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Ten Of The Worst Gas Guzzlers Money Can Buy

Ten Of The Worst Gas Guzzlers Money Can Buy

As gasoline prices tumbled throughout much of 2014, America’s auto dealerships noticed a distinct uptick in business. More like robust. Aggressive. By September, it wasn’t SUV’s, sports cars or hybrids leaving the lot the fastest. It was the Ford F-150, Chevy Silverado and Dodge Ram, in that order. As February’s auto sales figures revealed consumers are still abandoning sedans for less fuel efficient SUVs, pickups and crossovers. With gas prices low, buyers are obviously comfortable choosing vehicles they want over those they feel they ought to buy.

With that in mind, here are some of the 10 worst fuel-efficient vehicles, taken from the combined sources of Motortrend, Autoweek and the U.S. Department of Energy. Of note, and not showcased here, ultra high-end cars like the Rolls Royce Phantom EWB, Bentley Mulsanne, Aston Martin DB9 and the Mercedes Bens G63 AMG are not stingy on gas.

And if you have the new car bug, keep in mind the Gas Guzzler tax – charged to the manufactures and then likely passed on to the consumer – exempts all vehicles over 22.5 combined miles per gallon, but can tack on as much as a hefty $7,700 for vehicles at less than 12.5 MPG, with scaled penalties for all ranges in-between. However, not all vehicles are subject to the tax. There’s a formula the government uses, so it’s not a pure black-and-white scale. Nonetheless Gas Guzzler tax rates, if applicable, are listed for each guzzler on the list. Related: Consumers Winning With Low Oil Prices, For Now

#10 – 2015 Jeep Grand Cherokee SRT8 – 13 City/19 Highway / 15 Combined / No Gas Guzzler Tax

The STRT8 adds 5 mpg over the base model due to its 6.4 L eight-cylinder engine.


#9 – 2015 Toyota Sequoya – 13 City / 17 Highway / 15 Combined / No Gas Guzzler Tax

Although not as popular as it once was, the Sequoya offers a technically advanced 5.7 L V-8 6-speed automatic.

#8 – Cadillac CTS-V Sedan – 12 City / 18 Highway / 14 Combined / $1,300 Guzzler Tax
Sporting a whopping 556 hp motor, this is one of the most powerful, and inefficient, sedans on the market.


#7 – Lexus LX 570 – 12 City / 17 Highway / 14 Combined / No Gas Guzzler Tax
5.7 L V-8 at 383 horsepower, this SUV offers extreme comfort, fast acceleration and excellent off-road capability.

#6 – Nissan Armada – 12 City / 18 Highway / No Gas Guzzler Tax
5.6 L V-8 4-wheel drive. Towing capacity of 9,000 lbs. One of the older-style chassis and engine designs of the modern day SUV lineup.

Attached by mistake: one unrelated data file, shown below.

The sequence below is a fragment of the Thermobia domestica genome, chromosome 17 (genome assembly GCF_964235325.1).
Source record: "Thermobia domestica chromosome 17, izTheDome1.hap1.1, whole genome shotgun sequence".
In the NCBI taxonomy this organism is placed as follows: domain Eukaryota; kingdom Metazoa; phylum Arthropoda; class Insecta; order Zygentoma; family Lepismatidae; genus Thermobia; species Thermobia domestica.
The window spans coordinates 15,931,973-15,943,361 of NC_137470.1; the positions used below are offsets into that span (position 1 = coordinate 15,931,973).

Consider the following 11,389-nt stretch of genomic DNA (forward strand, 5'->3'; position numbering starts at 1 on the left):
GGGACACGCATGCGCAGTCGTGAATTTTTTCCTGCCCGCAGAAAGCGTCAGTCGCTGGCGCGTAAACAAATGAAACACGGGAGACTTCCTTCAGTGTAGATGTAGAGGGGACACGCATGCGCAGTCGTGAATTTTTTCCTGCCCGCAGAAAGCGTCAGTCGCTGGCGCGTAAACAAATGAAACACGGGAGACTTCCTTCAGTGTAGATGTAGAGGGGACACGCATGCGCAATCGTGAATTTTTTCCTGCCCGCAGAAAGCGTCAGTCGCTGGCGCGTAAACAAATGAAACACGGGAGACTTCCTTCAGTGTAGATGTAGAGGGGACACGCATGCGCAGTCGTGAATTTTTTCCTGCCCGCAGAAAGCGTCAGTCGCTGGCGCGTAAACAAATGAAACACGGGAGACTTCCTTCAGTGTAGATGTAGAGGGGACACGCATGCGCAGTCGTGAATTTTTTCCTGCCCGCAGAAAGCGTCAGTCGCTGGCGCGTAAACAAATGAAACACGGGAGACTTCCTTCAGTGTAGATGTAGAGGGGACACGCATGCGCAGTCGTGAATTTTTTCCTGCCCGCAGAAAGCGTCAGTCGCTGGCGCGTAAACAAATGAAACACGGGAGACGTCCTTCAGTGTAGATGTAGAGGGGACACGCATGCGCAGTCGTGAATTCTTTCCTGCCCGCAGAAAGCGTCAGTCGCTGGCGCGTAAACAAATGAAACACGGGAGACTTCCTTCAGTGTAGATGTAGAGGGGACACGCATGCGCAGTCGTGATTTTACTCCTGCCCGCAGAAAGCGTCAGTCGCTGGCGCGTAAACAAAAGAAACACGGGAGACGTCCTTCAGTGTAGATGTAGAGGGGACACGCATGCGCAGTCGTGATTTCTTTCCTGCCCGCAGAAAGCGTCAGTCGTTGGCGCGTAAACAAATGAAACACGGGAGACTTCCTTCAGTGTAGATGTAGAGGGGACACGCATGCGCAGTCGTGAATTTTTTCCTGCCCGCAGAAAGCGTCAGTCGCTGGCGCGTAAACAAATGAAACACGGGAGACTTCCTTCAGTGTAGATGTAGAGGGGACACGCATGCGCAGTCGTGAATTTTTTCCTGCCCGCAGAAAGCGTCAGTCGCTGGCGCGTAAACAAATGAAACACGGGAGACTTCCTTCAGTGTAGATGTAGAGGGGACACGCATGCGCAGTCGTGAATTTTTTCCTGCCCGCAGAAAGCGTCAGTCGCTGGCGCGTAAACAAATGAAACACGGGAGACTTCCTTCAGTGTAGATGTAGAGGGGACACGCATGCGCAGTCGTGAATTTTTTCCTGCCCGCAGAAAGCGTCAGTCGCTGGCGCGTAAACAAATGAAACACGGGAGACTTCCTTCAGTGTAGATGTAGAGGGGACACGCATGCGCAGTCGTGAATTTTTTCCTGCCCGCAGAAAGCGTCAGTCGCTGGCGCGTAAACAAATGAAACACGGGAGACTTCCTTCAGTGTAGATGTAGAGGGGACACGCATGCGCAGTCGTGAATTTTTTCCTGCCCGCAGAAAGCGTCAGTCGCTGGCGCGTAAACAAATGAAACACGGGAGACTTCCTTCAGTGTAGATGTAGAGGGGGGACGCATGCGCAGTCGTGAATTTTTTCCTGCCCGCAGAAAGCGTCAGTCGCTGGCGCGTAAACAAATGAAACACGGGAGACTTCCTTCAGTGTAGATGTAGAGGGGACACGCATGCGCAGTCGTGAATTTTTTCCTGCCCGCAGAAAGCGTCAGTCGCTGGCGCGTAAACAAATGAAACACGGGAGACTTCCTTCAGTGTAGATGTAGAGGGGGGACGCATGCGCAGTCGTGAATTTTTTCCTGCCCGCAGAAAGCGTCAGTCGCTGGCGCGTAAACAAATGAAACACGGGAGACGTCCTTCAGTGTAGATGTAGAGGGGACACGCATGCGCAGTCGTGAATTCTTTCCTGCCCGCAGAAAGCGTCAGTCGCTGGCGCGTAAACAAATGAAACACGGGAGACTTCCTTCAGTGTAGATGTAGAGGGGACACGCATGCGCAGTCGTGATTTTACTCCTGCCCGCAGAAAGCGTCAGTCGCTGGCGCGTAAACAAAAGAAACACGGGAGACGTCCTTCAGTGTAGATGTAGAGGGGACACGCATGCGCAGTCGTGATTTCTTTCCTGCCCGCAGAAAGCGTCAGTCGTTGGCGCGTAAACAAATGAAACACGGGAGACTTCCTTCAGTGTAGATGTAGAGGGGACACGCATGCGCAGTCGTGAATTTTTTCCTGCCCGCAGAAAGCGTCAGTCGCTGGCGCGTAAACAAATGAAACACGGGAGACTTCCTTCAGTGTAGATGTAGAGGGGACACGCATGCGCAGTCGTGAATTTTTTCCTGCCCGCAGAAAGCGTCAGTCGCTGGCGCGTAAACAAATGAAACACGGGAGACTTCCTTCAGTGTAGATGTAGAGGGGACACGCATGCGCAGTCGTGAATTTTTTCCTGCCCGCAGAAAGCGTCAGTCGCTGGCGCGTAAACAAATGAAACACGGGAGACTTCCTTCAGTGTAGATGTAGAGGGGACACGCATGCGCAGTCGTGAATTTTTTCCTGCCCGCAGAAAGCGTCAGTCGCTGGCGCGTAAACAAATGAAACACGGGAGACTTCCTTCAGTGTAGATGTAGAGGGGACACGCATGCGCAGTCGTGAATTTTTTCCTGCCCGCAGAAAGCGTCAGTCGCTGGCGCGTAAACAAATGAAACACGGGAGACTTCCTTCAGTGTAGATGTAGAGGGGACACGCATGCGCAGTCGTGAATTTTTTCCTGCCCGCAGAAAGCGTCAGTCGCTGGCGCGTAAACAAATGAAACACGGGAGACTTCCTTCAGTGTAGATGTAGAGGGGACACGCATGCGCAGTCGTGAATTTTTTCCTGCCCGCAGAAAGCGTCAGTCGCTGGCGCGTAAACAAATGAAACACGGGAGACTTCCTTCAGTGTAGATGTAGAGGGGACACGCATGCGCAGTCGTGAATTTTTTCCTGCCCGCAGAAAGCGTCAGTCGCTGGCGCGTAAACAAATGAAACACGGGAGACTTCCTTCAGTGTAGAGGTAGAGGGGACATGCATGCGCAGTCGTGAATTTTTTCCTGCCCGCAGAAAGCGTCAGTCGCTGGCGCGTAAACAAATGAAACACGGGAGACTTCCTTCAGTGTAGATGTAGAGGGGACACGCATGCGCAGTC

#5 – Chevy Camaro ZL1 – 12 City / 18 Highway / 14 Combined / $2,600 Gas Guzzler Tax
6.2 L 8 Cylinder is not as efficient as competitors like the Ford Mustang or Dodge Challenger.

#4 – Chevrolet Express 2500 – 10 City / 15 Highway / 12 Combined / No Gas Guzzler Tax
6.0 8 Cylinder 6-speed automatic large van. EPA says this engine could cost you an extra $10,000 in fuel cost over five years compared to an average vehicle. Bigger may not always be better. Related: How Much Crude Oil Do You Consume On A Daily Basis?

#3 – Ford Raptor – 11 City / 16 Highway / 13 Combined / No Gas Guzzler Tax
6.2 L V-8 at 411 hp, with an optional 36 gallon tank that can be painful if gas is over $3.00.


#2 – Lamborghini Aventador – 10 City / 16 Highway / 12 Combined / $3,700 Gas Guzzler Tax

6.5 L V-12 with massive 700 hp output at over 8,000 rpm. If you can afford the $400,000+ price tag, neither the Gas Guzzler tax nor the fuel cost should be a problem.

#1 – Bugatti Veyron – 8 City / 15 Highway / 10 Combined / $6,400 Gas Guzzler Tax

Quad turbocharged 8 L 1200 hp rocket on wheels that tops out at 253 mph and zero to 60 in 2.4 seconds. By the way, if you’re budgeting for this beauty, at $2.4 million, you also need to be ready to replace the Michelin Super Sport tires every 10,000 miles at $42,000 a set, and every three replacements (30,000 miles) you’ll need to swap out the custom wheels to insure a proper seal at another $69,000 every 30K.

But, who’s counting?


By Thomas Miller for Oilprice.com

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